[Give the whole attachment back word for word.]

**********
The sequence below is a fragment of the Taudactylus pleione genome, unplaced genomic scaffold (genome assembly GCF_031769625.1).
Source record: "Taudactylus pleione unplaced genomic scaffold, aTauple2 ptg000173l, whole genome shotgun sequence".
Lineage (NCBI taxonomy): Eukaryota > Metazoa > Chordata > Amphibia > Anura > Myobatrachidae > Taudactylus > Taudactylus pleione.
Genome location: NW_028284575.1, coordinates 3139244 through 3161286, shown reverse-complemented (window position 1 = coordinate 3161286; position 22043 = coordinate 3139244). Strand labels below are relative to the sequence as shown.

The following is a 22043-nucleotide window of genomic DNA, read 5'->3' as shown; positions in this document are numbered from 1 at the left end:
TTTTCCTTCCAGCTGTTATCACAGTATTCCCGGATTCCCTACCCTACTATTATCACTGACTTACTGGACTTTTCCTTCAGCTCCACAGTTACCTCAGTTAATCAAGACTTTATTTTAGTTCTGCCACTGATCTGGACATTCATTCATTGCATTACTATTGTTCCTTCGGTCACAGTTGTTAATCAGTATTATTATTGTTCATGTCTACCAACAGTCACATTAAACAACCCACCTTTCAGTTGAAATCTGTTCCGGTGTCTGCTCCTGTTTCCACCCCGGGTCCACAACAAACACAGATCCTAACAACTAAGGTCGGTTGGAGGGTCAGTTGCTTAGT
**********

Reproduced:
The sequence below is a fragment of the Taudactylus pleione genome, unplaced genomic scaffold (genome assembly GCF_031769625.1).
Source record: "Taudactylus pleione unplaced genomic scaffold, aTauple2 ptg000173l, whole genome shotgun sequence".
Lineage (NCBI taxonomy): Eukaryota > Metazoa > Chordata > Amphibia > Anura > Myobatrachidae > Taudactylus > Taudactylus pleione.
Genome location: NW_028284575.1, coordinates 3139244 through 3161286, shown reverse-complemented (window position 1 = coordinate 3161286; position 22043 = coordinate 3139244). Strand labels below are relative to the sequence as shown.

The following is a 22043-nucleotide window of genomic DNA, read 5'->3' as shown; positions in this document are numbered from 1 at the left end:
TTTTCCTTCCAGCTGTTATCACAGTATTCCCGGATTCCCTACCCTACTATTATCACTGACTTACTGGACTTTTCCTTCAGCTCCACAGTTACCTCAGTTAATCAAGACTTTATTTTAGTTCTGCCACTGATCTGGACATTCATTCATTGCATTACTATTGTTCCTTCGGTCACAGTTGTTAATCAGTATTATTATTGTTCATGTCTACCAACAGTCACATTAAACAACCCACCTTTCAGTTGAAATCTGTTCCGGTGTCTGCTCCTGTTTCCACCCCGGGTCCACAACAAACACAGATCCTAACAACTAAGGTCGGTTGGAGGGTCAGTTGCTTAGT